Every Friday, since February 22nd, hundreds of thousands of Algerians have been protesting against their infirm president – the figurehead of a decades’-long ruling clique – who is standing for a fifth term of office.
These outpourings of anger against 82 year-old President Abdelaziz Bouteflika are the biggest since the 2011 mass uprisings across the Middle East and North Africa.
One protester in the capital Algiers, a 37 year-old teacher, said: “We stay here until the whole system goes.”
A five-day general strike, involving transport workers, dockers, car workers, shop workers, teachers and workers in many other sectors, began on March 10th. Another three-day general strike to remove Bouteflika began on March 26th.
In order to prevent revolution ‘from below’, the regime has introduced reforms ‘from above’. It announced that Bouteflika will not now seek a fifth term and installed a new prime minister, Badawi, with talk of an ‘inclusive government’.
But the planned April 18th presidential election has been postponed indefinitely, leaving Bouteflika in office. Needless to say, these ‘reforms’ have failed to halt the protests.
“They are just trying to delay things until they have a candidate who suits them. We want him gone. We want them all gone,” said one protester.
Bouteflika had a stroke in 2013 and has seldom been seen in public since. Algerians call him their ‘invisible president’. His last public speech was seven years ago.
But he remains in office as a puppet figure fronting a corrupt and autocratic elite made up of the top military, party cronies and wealthy businessmen and widely known as “le pouvoir” (“the power”).
Most opposition parties do not want the movement to overthrow the system. Instead they want a reshuffle of the regime which is more favorable to them in terms of positions and privileges.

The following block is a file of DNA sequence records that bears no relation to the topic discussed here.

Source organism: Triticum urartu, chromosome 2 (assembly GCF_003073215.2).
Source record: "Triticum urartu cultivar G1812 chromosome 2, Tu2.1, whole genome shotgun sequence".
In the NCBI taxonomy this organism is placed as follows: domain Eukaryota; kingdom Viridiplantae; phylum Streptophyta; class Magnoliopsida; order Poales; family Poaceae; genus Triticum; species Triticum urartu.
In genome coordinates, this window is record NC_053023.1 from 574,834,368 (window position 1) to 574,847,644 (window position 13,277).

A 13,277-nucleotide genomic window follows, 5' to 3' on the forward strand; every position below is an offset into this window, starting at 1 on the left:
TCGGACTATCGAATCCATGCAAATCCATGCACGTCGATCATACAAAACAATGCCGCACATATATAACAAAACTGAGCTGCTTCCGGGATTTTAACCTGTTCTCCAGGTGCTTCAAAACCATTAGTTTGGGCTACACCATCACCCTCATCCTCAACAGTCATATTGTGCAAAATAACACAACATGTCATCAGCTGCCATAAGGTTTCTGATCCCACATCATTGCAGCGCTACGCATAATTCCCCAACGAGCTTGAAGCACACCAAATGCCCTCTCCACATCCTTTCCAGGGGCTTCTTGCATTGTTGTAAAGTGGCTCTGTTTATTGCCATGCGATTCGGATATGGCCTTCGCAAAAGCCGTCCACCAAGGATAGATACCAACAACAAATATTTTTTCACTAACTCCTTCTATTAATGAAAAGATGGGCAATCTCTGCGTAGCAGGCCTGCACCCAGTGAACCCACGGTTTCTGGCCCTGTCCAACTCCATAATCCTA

The opposition’s call for Friday demonstrations steadily escalated, but on the evening of March 3rd the protests exploded onto the streets after a spokesperson had announced the president’s intention to stand again and vacate the presidency after one year.
Opposition party leaders are reportedly engaged in talks with the regime for concessions and have attempted to hold back the movement by warning of ‘chaos’ and ‘bloodshed’ if the protesters try to overthrow the ruling class.
Youth to the front
Over half of the population is under 30. Most young people have known only one ruler and did not experience the “dark years” of civil war, in which around 200,000 Algerians lost their lives.
The universities have emptied as countless thousands of students have crowded the streets.
The education ministry, in order to cut across the developing student movement, brought forward the spring holiday originally scheduled for March 21st and extended it until April 4th.
Bouteflika was initially seen as the ‘mediator’ who ended the horrors of civil war, but even among the older generations there is no longer any loyalty and patience.